Project 10 The Hard Way – Phase 4: Getting the interior ‘stuff’ done
Phase 4: Getting the interior ‘stuff’ done
On any project car or even if you are just updating your street car for test & tune action at the local drag strip you have to eventually break the project down into sections to keep from getting lost on what the next goal was. I did this project car like this:
1. Make a list of what you want to do. (I know it takes a lot of paper and scratching out things!)
2. Chassis/brakes: I start with the dirty stuff so it gets easier. Roll bar, brakes, steering linkage, suspension pieces and getting an "affordable package" so you can finish it, not just dream about it.
3. Interior/wiring: getting the wiring finished up so you won't be having "issues" when you get to the track. Any wiring you do you should use the best components and shrink sleeve as much as you can if you add connectors. If you are adding an electric fan, use the relay. Make sure battery is securely mounted. You may not need to do a total rewire like I did, but I had zero wire in this car when I got it. Just plan ahead, take your time and if you do it right the first time, you will not regret it.
4. Engine/Transmission: No doubt the most expensive IF you are going to change the engine/trans combination. If your car runs good now. Use a premium engine oil (I like Schaeffers Oil), good K&N or WIX oil filter and go have fun. Our Project called for a strong, reliable engine and transmission combination and I think we have ended up with "exactly" what I was shooting for.
5. Tires and wheels: Nothing wrong with going to the track the first few times with your street tires to get a feel for drag racing but when it is time to get some "sticky and maybe wider tires" on your car, again; take your time and get the ones you want the firs t time. i called Weld Wheels and told their Tech guy what I was doing. He gave me the part numbers for the front and rear wheels. The front wheels were easy except I didn't realize the '84 Firebird had metric wheel studs *(How would I know, I was born in the 1950s!). He handled that issue. Then on the rear wheels I told him I had as tock width rear-end but I wanted to get the widest wheel that would fit. He knew I needed a 15"x10" wide rear wheel with 6.5" back-spacing. He also said I would have to "trim" the rear axle snubber-bracket off and possible do a little "hammering and cutting" on the inner wheel well if I was going to run a 29" to 30" tall slick. He was right. The wheels fit perfect but it took a few hours of trimming inside the rear wheel well to get everything to clear.
6. Fuel system: If you run a stock engine or slightly modified a stock fuel tank is fine. In our case we did not even have a stock tank when I bought the car so we installed a small fuel cell, QuickFuel fuel pump and new Moroso aluminum fuel line. Each car will need some planning to make sure you do not waste money on parts you don't need.
7. Exterior: I have never been one for spending much time or money on the exterior. I shoot for something decent and something I can hit with an annual wax job and go racing. Again, I know the "look" is very important to a lot of car guys, I sure respect them for the work that takes. I just want to race and spending a few thousand dollars on paint and body work would have delayed my racing too long for me.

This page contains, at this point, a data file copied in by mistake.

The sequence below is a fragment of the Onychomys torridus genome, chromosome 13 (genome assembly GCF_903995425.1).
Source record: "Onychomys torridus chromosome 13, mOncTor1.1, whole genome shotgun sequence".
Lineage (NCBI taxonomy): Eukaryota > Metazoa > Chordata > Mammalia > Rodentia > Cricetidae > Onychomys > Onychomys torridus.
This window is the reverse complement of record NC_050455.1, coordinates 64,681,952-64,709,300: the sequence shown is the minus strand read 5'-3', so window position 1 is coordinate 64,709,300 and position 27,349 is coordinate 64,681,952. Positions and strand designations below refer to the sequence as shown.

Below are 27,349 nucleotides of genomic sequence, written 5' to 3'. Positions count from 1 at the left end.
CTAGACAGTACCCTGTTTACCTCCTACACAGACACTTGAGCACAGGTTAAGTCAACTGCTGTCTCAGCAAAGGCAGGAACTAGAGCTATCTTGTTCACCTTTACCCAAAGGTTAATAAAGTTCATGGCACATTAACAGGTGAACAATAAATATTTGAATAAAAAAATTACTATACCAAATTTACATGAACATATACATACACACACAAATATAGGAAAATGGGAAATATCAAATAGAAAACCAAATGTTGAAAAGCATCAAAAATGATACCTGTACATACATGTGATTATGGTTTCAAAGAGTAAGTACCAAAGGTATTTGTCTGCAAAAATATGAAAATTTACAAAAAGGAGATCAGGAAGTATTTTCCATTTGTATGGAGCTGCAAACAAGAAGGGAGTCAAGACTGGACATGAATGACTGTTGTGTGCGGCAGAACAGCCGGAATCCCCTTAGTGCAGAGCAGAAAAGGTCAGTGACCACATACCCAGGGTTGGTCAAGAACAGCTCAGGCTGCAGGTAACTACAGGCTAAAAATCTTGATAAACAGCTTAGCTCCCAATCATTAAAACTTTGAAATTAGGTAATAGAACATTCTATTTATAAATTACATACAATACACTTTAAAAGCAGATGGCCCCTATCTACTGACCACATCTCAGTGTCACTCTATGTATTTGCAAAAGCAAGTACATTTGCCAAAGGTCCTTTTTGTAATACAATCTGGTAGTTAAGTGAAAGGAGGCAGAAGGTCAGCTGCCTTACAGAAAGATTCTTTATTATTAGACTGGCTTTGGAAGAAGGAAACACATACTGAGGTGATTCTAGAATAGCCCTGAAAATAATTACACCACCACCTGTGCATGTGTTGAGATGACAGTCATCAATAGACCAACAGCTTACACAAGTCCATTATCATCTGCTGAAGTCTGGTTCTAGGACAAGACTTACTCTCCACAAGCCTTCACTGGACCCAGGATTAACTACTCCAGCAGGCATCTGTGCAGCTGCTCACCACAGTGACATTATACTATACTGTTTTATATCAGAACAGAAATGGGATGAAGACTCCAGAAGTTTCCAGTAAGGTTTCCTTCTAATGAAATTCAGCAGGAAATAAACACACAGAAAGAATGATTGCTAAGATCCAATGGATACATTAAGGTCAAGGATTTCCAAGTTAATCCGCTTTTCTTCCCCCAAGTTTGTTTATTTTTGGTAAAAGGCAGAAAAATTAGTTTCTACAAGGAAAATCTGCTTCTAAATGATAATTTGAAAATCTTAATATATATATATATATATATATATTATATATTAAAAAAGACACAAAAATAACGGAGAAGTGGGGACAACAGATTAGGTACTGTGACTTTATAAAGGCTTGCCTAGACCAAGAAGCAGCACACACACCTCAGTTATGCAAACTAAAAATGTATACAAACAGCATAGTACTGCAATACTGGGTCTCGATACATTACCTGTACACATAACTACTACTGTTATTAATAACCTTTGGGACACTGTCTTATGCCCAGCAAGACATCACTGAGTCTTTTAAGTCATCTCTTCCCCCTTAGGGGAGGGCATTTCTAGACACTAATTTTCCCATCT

That is a short "idea" on how I approached the "Project 10- The Hard Way" Firebird. I have went "over budget" in a few places and stayed under budget on a few other items. Bottom line is; I am about three weeks from hitting the track with "Project 10". I can't wait and YES... I expect there to be a "few bugs to work out" when I get there. This is a 100% complete build of a race-only car. I have done this several times so I hope "new car bugs" are minimal. As long as you check and re-check the work you do the first weekend should go as "smooth as possible".
Now for the latest "UPDATES" we have completed.
INTERIOR / WIRING: In keeping with my "budget concept" on this car I did all the wiring myself using supplies you can easily find locally. I also needed a dash as the only thing on the dash when I got the car was the top pad. I made a few cardboard templates and then has a local sheet metal shop cut me a piece of aluminum. I got lucky as after just trimming it a couple times it fit good enough I could attach it. Is it perfect? Nope and I don't care. It is functional and I built it.
I did get a Moroso switch panel with the lighted switches but you will need to have the wires and connectors. I probably drew up four or five "plans" on where I wanted the wires to go, where to mount the ignition, etc before I got it to look like I wanted (on paper). Then the time consuming job started of running the wires, battery cables, master shut-off, tail-light wires, etc. When you start getting supplies I suggest you try to get about 8 colors of wires to keep things traceable and I suggest 16 gauge for most accessory wires and I used 2 gauge battery cables. Solder as many ends as you can and use shrink sleeve or use connectors with built-in shrink sleeve (I love those). Be prepared to get a little frustrated when something doesn't go exactly right, it happens. Step back, take a break and get back in there. It will only get done if "you do it". I ended up pretty happy with my wiring job. It looks cluttered and that is OK. I would rather have my wires where I can get to them than have them all hidden and a bitch to get to if you need to fix something. Pretty wiring won't win races but functional and reliable will.